Why Donald Trump Dominates GOP Race: He Has A Bold Agenda And His Opponents Don’t
Donald Trump’s continuing surge in the polls has left his GOP opponents flummoxed and floundering. Some are trying to sound like mini-Donalds. Jeb Bush garnered eye-rolling publicity by referring to “anchor babies” from Asia, as well as Latin America, and muttering about the need for a crackdown. (How? By requiring a pregnancy test for every woman who visits the country and a forced trip to Planned Parenthood if she tests positive?) Scott Walker says we should cancel China’s strongman Xi’s upcoming trip to the U.S. to show our displeasure with Chinese foreign and economic policies. That’ll show ‘em!
And on it drearily goes. One would never know that Trump’s rivals have substantive records in politics, business and/or medicine. Instead they come across as high-pitched miniature dogs, pathetically yapping at an unassailable alpha dog.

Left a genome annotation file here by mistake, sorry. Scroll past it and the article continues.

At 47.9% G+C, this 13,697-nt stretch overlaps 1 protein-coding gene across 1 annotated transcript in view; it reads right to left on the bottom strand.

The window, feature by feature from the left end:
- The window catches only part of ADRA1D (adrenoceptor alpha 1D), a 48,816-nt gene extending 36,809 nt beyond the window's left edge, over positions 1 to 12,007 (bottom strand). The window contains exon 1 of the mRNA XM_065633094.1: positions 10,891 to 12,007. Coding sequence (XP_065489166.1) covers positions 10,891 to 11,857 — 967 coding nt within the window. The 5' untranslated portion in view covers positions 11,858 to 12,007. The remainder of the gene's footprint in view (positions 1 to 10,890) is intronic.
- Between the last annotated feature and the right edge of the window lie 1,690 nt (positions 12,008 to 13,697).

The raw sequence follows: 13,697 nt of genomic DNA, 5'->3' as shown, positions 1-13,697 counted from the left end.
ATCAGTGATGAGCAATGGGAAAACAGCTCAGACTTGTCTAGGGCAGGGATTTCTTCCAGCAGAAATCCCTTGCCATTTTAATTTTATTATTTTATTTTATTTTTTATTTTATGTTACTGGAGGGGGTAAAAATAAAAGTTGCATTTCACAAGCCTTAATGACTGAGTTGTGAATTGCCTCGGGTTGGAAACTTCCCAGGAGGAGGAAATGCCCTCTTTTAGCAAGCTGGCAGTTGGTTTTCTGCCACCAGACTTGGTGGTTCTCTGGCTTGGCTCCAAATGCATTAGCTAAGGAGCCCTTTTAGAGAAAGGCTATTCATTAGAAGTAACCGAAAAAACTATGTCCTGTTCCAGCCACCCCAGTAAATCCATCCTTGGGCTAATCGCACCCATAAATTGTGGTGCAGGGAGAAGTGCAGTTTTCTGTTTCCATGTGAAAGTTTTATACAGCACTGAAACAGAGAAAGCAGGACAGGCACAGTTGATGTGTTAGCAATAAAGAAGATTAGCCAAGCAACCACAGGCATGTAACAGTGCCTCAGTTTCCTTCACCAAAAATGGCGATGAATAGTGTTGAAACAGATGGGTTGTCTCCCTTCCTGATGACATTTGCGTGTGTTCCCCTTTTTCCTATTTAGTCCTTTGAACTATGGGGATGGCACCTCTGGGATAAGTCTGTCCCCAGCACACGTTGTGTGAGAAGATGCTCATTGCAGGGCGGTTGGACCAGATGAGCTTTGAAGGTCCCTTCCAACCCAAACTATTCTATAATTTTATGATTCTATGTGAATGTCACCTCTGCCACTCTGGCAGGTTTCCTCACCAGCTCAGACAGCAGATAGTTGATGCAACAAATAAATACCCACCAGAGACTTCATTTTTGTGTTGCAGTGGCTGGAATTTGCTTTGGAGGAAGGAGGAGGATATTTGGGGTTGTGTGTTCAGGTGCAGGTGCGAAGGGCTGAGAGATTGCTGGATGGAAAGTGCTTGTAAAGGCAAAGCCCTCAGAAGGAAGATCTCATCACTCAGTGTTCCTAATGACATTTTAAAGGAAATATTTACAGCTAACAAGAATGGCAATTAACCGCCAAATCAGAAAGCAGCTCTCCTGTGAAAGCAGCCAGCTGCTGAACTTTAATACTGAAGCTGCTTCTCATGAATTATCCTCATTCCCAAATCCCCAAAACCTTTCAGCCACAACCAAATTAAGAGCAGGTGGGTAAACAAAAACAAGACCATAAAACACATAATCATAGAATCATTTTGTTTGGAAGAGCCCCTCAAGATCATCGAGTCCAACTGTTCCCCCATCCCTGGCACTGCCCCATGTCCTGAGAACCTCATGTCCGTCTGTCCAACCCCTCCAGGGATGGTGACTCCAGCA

They have only themselves to blame for Trump’s steadily increasing lead. Why? Because these veterans of the public square violated the first law of politics: They let Trump set the agenda. There was a vacuum in both policy and, astonishingly, searing criticism of Barak Obama (in the recent debate there were a few passing whacks at Hillary Clinton but hardly a mention of Obama). If you’d asked anyone before Trump’s roaring entrance what the other 16 GOP presidential aspirants stood for, at best you might have elicited a few mutters but no real enthusiasm. Everyone was just waiting for things to unfold. None of the 16 had firmly identified themselves.
Then, like a thunderstorm on steroids, came The Donald, and ever since the 16 have complained that they can’t be heard.
Here’s a hint: To be heard, you have to have something to say, and Trump has plenty to say—and boisterously, too. He singlehandedly made illegal immigration the issue. He also angrily fingered China, Mexico and Japan as villains in our lousy job market. He didn’t duck a fight, no matter who or what was on the other side. Elated, repulsed or just fascinated, tens of millions were all of a sudden watching The Donald. Whether they love him or hate him, everyone knows what he’s been conveying: The country is in big trouble, and big things have to be done about it.